Chinese New Year is the most important holiday celebrated by 20% of the world’s population! People all around the world look forward to this celebration all year round.
Chinese New Year lands on February 16 this year. Here are some things you need to know about this age-old festival!
1. Ancient Myths
In Chinese mythology, there was an evil dragon spirit called Nian who used to terrorize the villagers and eat their children every New Years Eve. People were so afraid that they would hide in their homes – one night, a man dared to fight off the Nian by setting off firecrackers and wearing bright red. The Nian was so frightened that he never returned.
So, the tradition is carried on! Every Chinese New Year, millions of people light firecrackers long into the night to ward off the evil Nian and welcome in good luck!
2. The Color Red Is Everywhere
The Chinese believe that red wards off evil spirits and brings good fortune. This is why many Chinese decorate their homes with red scrolls containing good luck poetry, or chunlian. They also hang red lanterns and strings of red chili peppers. Not only do they decorate their homes with red ornaments, they also wear red clothes during the new year.
3. The Chinese Spend Twice As Much As Americans During New Year
Chinese New Year is a very long celebration and many stores are closed in observance. Because of this, people go out and splurge on gifts, food, clothes and cooking supplies before the festivities get underway. These sales add up to more than twice the amount that Americans spend during Thanksgiving. You thought Black Friday shopping was chaotic, imagine Chinese New Year!
4. Chinese New Year is Also Called The Spring Festival
The holiday marks the end of the coldest days of winter in China. Because it is celebrated not only by the Chinese but also by the Vietnamese and Koreans, Chinese New Year is also referred to as the Lunar New Year. This is because it goes by the lunar calendar. There is no set date for Chinese New Year.
It is also the longest public holiday! According to the Lunar Calendar, the festival begins on Jan. 1 and goes to the end of the full lunar cycle, Jan. 15 – but trying to translate this to the Gregorian or Western calendar means it changes every year. It ranges from Jan. 21 to Feb. 20. This year it starts on Feb. 16!
During this time, most Chinese do not work and have at least a two week break.
5. Firecrackers Can Be Heard All Through The Night
In keeping with the Nian myth, people stay up late into the night and set off firecrackers. Not only do the firecrackers scare off the monster, they also ward off bad luck. In the morning, firecrackers are again set off, to welcome in good luck with a bang!
Firecrackers are banned in some places, though! Due to pollution concerns and noise complaints, Beijing banned fireworks for 16 years. But, in 2006 they were brought after public outcry. Even in places where there are bans/restrictions, most Chinese ignore them and do what they want. It’s Chinese New Year, firecrackers are a must!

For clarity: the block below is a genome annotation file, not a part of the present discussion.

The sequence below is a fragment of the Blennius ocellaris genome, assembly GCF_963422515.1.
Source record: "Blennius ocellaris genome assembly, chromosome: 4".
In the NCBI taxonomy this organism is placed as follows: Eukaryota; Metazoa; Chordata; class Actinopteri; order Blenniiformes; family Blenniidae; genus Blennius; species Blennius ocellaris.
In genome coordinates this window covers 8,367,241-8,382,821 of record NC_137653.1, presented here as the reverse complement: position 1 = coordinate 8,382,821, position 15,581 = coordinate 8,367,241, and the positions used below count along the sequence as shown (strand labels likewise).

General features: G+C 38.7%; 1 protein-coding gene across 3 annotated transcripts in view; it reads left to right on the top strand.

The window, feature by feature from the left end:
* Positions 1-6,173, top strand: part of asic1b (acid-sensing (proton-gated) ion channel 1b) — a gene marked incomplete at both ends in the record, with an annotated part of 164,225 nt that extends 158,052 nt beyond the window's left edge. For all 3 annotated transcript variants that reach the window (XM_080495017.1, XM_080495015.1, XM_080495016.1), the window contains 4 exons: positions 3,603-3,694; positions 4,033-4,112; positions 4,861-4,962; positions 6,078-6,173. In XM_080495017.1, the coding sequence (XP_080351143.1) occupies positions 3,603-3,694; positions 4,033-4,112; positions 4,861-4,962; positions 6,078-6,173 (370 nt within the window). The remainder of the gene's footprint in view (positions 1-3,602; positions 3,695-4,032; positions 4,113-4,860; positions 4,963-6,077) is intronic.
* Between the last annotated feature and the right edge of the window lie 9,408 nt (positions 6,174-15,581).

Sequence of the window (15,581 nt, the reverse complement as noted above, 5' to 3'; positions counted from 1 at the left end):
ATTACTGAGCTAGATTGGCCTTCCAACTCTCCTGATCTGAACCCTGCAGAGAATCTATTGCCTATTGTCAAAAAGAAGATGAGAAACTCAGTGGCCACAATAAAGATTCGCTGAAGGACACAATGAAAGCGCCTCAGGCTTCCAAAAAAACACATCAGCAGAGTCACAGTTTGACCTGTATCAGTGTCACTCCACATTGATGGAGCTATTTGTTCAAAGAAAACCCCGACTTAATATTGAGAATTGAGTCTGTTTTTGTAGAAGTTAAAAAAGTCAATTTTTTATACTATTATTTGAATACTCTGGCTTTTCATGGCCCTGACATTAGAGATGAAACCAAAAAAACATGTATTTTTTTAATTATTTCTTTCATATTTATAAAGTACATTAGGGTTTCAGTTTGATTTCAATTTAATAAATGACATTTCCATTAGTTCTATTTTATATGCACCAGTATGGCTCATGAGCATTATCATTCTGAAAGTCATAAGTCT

6. Mass Migration
During the new year, many young Chinese people go back home to their parent’s homes in rural China. This migration is called chunyun. It causes the largest migration in the entire world! The family is the most important component of Chinese New Year and Chinese culture in general. So, that reunion is very important.
Chinese transportation systems are overloaded as it is, but the mass migration throughout the country really pushes the limits. In 2015, 1000 tickets were sold every second!
7. Showers And Haircuts are a No-no!
Put down those scissors! During Chinese New Year, cutting one’s hair or taking a shower (before the 5th) is considered taboo – you could be washing away good luck! So, most Chinese do these things before the New Year. Many salons stay closed during this time because of lack of business.
Not only are showers and sweeping forbidden, arguing and swearing are also frowned upon. Using sharp objects and breaking things is also considered taboo. It is akin to the western superstition that breaking a mirror causes 7 years of bad luck.
8. Chinese New Year Ends With A Lantern Festival
The Yuanxiao Festival celebrates the first full moon of the Lunar New Year! After spending about a week cooped up in your house with your family, this night is about cutting loose and enjoying freedom.
In ancient China, young women were not allowed to venture out of their houses alone, but during the festival they were allowed out in the evening to enjoy the beautiful lanterns. This is why the Lantern Festival is considered the Chinese equivalent of Valentine’s Day!
9. Elders Give Money To Children In Red Envelopes
Red is good luck, right? Then what is better than receiving up to $150 from your parents or grandparents in a bright red envelope? These “red pockets” symbolize wealth and good fortune being passed down between the generations.
Now that technology is so widespread, many families participate in this ceremony using e-commerce. Families send “Digital red pockets” in family group chat rooms, and people delight in watching the children scramble and fight to keep them.
10. Zodiac Animals For Every Year
Rather than having a horoscope for each month, like the western calendar does, Chinese Zodiacs run through the year. This year, 2018, is the year of the Dog. Considered optional road maps in western cultures, Zodiacs in Chinese culture determine your career, your love life, and even your health!
Remember that Chinese New Year runs for about three weeks, starting on Feb. 16! Don’t forget to put in your orders before that time, to avoid any delays.